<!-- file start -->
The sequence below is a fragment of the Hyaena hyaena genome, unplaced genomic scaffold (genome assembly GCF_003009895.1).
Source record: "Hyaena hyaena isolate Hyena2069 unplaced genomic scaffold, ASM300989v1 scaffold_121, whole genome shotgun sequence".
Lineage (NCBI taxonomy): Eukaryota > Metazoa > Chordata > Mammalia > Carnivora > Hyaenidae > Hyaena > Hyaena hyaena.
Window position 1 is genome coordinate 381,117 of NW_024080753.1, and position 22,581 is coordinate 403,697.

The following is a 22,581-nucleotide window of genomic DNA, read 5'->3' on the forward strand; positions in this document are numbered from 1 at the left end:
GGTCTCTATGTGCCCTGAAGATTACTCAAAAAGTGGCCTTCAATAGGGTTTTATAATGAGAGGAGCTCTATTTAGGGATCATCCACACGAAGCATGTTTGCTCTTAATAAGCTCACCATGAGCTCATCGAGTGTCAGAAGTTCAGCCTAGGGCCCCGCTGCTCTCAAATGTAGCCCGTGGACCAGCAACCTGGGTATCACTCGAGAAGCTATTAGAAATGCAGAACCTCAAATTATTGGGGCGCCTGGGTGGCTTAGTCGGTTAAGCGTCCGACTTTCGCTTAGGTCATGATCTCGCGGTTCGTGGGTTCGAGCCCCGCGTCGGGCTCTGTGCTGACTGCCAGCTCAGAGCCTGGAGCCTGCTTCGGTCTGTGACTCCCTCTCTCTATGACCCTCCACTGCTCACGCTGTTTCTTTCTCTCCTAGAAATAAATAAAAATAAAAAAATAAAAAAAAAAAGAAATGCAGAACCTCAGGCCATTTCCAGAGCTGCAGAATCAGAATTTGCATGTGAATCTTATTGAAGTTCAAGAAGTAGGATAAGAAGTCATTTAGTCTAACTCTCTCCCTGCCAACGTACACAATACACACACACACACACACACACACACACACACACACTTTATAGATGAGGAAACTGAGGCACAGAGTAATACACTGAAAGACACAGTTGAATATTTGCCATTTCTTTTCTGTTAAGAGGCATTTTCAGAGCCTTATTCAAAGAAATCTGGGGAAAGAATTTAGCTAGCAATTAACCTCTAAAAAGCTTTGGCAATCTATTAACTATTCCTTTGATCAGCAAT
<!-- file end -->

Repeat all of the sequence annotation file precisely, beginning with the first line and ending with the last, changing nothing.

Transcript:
The sequence below is a fragment of the Hyaena hyaena genome, unplaced genomic scaffold (genome assembly GCF_003009895.1).
Source record: "Hyaena hyaena isolate Hyena2069 unplaced genomic scaffold, ASM300989v1 scaffold_121, whole genome shotgun sequence".
Lineage (NCBI taxonomy): Eukaryota > Metazoa > Chordata > Mammalia > Carnivora > Hyaenidae > Hyaena > Hyaena hyaena.
Window position 1 is genome coordinate 381,117 of NW_024080753.1, and position 22,581 is coordinate 403,697.

The following is a 22,581-nucleotide window of genomic DNA, read 5'->3' on the forward strand; positions in this document are numbered from 1 at the left end:
GGTCTCTATGTGCCCTGAAGATTACTCAAAAAGTGGCCTTCAATAGGGTTTTATAATGAGAGGAGCTCTATTTAGGGATCATCCACACGAAGCATGTTTGCTCTTAATAAGCTCACCATGAGCTCATCGAGTGTCAGAAGTTCAGCCTAGGGCCCCGCTGCTCTCAAATGTAGCCCGTGGACCAGCAACCTGGGTATCACTCGAGAAGCTATTAGAAATGCAGAACCTCAAATTATTGGGGCGCCTGGGTGGCTTAGTCGGTTAAGCGTCCGACTTTCGCTTAGGTCATGATCTCGCGGTTCGTGGGTTCGAGCCCCGCGTCGGGCTCTGTGCTGACTGCCAGCTCAGAGCCTGGAGCCTGCTTCGGTCTGTGACTCCCTCTCTCTATGACCCTCCACTGCTCACGCTGTTTCTTTCTCTCCTAGAAATAAATAAAAATAAAAAAATAAAAAAAAAAAGAAATGCAGAACCTCAGGCCATTTCCAGAGCTGCAGAATCAGAATTTGCATGTGAATCTTATTGAAGTTCAAGAAGTAGGATAAGAAGTCATTTAGTCTAACTCTCTCCCTGCCAACGTACACAATACACACACACACACACACACACACACACACACACACTTTATAGATGAGGAAACTGAGGCACAGAGTAATACACTGAAAGACACAGTTGAATATTTGCCATTTCTTTTCTGTTAAGAGGCATTTTCAGAGCCTTATTCAAAGAAATCTGGGGAAAGAATTTAGCTAGCAATTAACCTCTAAAAAGCTTTGGCAATCTATTAACTATTCCTTTGATCAGCAAT